I just like being home, where I am now. My nearest neighbor is a mile away and my next neighbor is about mile away. It's just really nice. I could stay out here, relax, feed the deer, watch my horses get fat.

For kids who see you in the arena, and say to themselves, 'I really want to do what Leon Coffee does for a living,' what do you say to them?

Take up golf. It's a lot easier on your body. I've trained a lot of kids to fight bulls over the years, but for a kid that wants to do this, all I have to say is one thing: It's a long hard road. When you step out here, you have to be on your game 100 percent. No ifs, ands or buts about it. You're gonna have to be extremely good and talented to stay in it as long as I have.

I've seen thousands of guys come and go. It's not hard to get a job, but its hard to keep one. That's the most difficult part - being committed to the work of entertainers. It is a job to entertain people because if you bomb on a joke, you're out there by yourself. If you're fighting bulls, there's a lot of lives depending on you, lot of responsibility.

When I quit fighting bulls, it was because I was not vain enough to stay in there when I knew I had lost a step. That step could cost someone their life or bodily injury. I'm trying to make my mind do what my body needs to and it's not working, so I needed to step out of there. That's when I decided I need to stop fighting bulls.

Those bulls can fight everyday. They lift each other up with their heads and they weigh 1,500 pounds. When those bulls hit you, it's like standing between me and "Big Papi" (David Americo Ortiz Arias) and a baseball and letting him hit a baseball through you. It's that kind of devastation. It's like getting hit by one of the best linebackers in the United States. Head on. And you have to stand there and take that. You don't know when you're going to get it, you're not ready for it and its a game of you have the ready to do this or don't get in it. It's a tough life. It's kinda like what Willie Nelson said in a song one time it's not a good life, but its my life.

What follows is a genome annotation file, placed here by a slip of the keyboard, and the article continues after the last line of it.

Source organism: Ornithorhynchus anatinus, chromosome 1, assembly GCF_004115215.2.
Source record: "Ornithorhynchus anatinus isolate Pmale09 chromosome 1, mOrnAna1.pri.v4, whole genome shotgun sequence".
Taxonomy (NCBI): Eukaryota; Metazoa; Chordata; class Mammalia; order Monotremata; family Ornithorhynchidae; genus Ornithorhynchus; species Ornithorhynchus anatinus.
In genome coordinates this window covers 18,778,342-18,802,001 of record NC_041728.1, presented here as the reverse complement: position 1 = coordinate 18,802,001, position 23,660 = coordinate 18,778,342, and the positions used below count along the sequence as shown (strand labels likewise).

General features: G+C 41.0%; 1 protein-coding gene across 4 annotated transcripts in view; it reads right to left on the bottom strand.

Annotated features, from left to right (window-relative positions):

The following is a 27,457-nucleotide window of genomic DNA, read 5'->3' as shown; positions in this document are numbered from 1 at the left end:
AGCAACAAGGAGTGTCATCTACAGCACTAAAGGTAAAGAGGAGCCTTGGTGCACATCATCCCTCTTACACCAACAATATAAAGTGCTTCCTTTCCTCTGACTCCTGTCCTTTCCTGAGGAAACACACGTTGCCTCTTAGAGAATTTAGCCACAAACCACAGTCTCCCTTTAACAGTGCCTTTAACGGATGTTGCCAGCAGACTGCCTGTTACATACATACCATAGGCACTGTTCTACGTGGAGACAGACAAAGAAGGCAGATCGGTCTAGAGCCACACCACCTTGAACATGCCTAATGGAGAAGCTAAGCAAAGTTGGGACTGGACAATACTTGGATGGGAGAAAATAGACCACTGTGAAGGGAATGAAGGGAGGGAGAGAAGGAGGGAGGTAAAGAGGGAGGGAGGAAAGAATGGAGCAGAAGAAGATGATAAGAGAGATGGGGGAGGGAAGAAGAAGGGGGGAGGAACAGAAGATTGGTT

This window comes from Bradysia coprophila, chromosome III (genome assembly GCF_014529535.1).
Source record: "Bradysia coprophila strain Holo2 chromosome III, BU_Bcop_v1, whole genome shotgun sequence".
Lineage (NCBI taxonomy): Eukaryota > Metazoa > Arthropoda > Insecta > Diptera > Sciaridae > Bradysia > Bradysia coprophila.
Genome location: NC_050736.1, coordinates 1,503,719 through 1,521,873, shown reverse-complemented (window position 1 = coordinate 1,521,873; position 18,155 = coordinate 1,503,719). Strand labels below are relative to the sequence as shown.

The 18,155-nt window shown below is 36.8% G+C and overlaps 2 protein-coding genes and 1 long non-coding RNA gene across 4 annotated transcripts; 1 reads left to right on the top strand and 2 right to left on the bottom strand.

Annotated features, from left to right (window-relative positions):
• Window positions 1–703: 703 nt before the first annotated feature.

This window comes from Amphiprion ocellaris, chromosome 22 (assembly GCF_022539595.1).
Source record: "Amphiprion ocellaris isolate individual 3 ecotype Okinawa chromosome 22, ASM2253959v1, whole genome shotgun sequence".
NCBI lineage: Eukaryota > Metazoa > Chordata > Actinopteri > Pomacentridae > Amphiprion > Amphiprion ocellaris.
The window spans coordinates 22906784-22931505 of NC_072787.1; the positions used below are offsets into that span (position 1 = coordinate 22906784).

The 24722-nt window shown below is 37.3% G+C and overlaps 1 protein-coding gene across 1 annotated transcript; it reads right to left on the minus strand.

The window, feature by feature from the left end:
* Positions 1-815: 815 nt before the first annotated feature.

When you hit Goliad, what can people expect to see from you?

I don't have a clue. I'm going to be walking and talking and talking about everything and I take no prisoners. At the PBR, there's really not any room to do any specialty action because it's a fast-paced deal and you're dealing with bulls. But I'll be out there entertaining but I don't know what I'm gonna do or what I'm gonna say. But it's gonna be good. I'll be there, you bet.